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Revelation Space Mass Market Paperback – May 28, 2002
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Sylveste is the only man ever to return alive and sane from a Shroud, an enclave in space protected by awesome gravity-warping defenses: "a folding a billion times less severe should have required more energy than was stored in the entire rest-mass of the galaxy." Now an intuition he doesn't understand makes him explore the dead world Resurgam, whose birdlike natives long ago tripped some booby trap that made their own sun erupt in a deadly flare.
Meanwhile, the vast, decaying lightship Nostalgia for Infinity is coming for Sylveste, whose dead father (in AI simulation) could perhaps help the Captain, frozen near absolute zero yet still suffering monstrous transformation by nanotech plague. Most of Infinity's tiny crew have hidden agendas--Khouri the reluctant contract assassin believes she must kill Sylveste to save humanity--and there are two bodiless stowaways, one no longer human and one never human. Shocking truths emerge from bluff, betrayal, and ingenious lies.
The trail leads to a neutron star where an orbiting alien construct has defenses to challenge the Infinity's planet-wrecking superweapons.
At the heart of this artifact, the final revelations detonate--most satisfyingly. Dense with information and incident, this longish novel has no surplus fat and seems almost too short. A sparkling SF debut. --David Langford, Amazon.co.uk --This text refers to an out of print or unavailable edition of this title.
From Publishers Weekly
Copyright 2001 Cahners Business Information, Inc.--This text refers to an out of print or unavailable edition of this title.
Top Customer Reviews
_Revelation Space_ definitely does not fizzle, but it didn't quite deliver on its great promise, either. Not that I didn't enjoy the journey. It's one of the few even hard SF books that really depends on the relativistic effect of high-speed interstellar travel. The bells and whistles of authorial imagination (intended to make you admire his creativity - in this case, the Pattern Jugglers, Conjoiners, Ultras, the Shrouds, etc.) are clever and convincing indeed; the shape of human society is very original - different enough from our own day to seem plausibly futuristic, yet recognizable enough so that we can care about the characters as humans with whom we still have something in common.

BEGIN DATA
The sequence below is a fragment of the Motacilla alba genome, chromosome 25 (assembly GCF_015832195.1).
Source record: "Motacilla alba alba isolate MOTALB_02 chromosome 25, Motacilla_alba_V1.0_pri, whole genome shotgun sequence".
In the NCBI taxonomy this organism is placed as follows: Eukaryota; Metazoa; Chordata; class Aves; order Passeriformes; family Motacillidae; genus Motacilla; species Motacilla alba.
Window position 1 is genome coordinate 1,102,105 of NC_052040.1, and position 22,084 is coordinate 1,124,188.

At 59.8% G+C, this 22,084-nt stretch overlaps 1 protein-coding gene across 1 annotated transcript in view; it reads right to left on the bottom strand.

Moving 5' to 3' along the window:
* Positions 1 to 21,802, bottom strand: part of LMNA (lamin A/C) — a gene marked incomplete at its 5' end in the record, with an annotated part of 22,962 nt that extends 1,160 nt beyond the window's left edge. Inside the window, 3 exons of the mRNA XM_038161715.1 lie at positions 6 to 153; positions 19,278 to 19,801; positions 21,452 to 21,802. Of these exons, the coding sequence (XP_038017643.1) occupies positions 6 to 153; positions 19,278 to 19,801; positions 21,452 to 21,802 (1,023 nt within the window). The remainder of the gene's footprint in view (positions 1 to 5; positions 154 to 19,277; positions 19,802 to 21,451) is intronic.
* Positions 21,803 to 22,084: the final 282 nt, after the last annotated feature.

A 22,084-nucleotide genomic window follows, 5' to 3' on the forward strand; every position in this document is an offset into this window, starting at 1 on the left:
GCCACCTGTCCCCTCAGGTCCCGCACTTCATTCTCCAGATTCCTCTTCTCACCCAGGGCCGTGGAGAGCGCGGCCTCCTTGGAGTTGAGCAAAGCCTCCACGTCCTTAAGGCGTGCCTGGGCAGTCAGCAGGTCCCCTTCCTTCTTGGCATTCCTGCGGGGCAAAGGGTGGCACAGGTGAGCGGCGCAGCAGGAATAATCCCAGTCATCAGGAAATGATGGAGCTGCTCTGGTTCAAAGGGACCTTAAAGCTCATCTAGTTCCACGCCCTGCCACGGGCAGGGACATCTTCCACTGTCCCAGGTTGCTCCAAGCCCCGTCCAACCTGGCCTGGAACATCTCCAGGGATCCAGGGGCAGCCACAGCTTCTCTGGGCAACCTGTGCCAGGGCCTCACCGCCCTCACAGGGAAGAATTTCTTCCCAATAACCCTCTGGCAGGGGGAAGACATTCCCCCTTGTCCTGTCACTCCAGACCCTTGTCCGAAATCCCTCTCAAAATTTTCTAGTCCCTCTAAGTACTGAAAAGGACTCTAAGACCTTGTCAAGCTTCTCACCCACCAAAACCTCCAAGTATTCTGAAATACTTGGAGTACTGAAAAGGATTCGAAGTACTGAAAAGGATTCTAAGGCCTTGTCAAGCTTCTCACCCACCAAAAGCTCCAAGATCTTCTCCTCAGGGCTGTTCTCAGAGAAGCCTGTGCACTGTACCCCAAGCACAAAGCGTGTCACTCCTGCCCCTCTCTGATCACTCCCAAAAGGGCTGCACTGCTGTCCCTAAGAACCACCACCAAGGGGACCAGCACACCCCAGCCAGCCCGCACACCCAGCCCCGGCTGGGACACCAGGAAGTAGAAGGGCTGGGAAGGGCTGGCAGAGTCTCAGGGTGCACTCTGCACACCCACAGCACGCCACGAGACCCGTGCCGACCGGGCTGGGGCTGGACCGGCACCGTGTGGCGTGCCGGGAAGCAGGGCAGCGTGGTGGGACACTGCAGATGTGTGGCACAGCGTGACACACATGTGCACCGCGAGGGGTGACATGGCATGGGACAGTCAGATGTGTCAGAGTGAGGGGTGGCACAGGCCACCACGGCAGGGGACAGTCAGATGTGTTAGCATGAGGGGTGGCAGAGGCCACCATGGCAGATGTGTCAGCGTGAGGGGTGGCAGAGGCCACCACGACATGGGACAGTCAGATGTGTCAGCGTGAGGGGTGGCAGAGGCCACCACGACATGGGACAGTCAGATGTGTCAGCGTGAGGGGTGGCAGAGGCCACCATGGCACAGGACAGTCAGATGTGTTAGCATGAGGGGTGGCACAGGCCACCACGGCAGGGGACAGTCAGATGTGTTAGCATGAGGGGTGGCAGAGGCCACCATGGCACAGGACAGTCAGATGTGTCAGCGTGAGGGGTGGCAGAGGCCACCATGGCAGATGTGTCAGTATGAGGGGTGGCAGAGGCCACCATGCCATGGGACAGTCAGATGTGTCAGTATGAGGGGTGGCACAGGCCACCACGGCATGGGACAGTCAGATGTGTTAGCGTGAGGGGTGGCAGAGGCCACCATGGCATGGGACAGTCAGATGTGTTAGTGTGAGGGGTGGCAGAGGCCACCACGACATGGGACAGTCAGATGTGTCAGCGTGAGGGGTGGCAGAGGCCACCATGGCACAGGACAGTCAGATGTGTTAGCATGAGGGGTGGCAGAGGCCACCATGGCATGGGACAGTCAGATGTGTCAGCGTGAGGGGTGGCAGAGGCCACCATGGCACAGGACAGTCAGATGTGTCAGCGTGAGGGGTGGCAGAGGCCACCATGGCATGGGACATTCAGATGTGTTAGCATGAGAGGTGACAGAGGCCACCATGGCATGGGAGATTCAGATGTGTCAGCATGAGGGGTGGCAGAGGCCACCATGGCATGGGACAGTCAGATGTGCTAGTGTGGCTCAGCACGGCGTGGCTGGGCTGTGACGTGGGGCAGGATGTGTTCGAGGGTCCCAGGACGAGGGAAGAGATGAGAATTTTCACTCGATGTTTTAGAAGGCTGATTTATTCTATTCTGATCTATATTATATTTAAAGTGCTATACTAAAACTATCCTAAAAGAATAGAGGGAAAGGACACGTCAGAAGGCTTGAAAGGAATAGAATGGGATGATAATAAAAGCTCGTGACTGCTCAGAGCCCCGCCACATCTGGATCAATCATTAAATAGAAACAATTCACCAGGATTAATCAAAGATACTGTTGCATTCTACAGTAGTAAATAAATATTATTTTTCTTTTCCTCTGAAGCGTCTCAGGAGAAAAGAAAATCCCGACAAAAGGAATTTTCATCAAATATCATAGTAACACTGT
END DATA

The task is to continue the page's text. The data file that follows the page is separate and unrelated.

The plot is fascinating - you really want to know what happened to the Amarantins, you really want Sylveste to make his ultimate discovery. You just hope the revelations, when they come, will be shattering ENOUGH, that the payoff will be truly galactic in scope. And that's where _Revelation Space didn't quite fulfill its mighty promise.Read more ›
I won't bother to outline the story here - I'm sure plenty of other reviewers have already done that. What I will say is that the author places his characters against the backdrop of human existence several centuries from now, when interstellar space has been colonized, trade ships spend decades plying the space between starts, and human beings exist in a variety of forms, from highly modified cybernetic beings to artificial simulations based on brain scans of the dead. Yet even on such a grand stage, the characters are never lost - Sylveste, Khouri and Volyova are each strong enough to hold their own, and even if you never find yourself caring about them, you will want to keep reading to learn of their fates.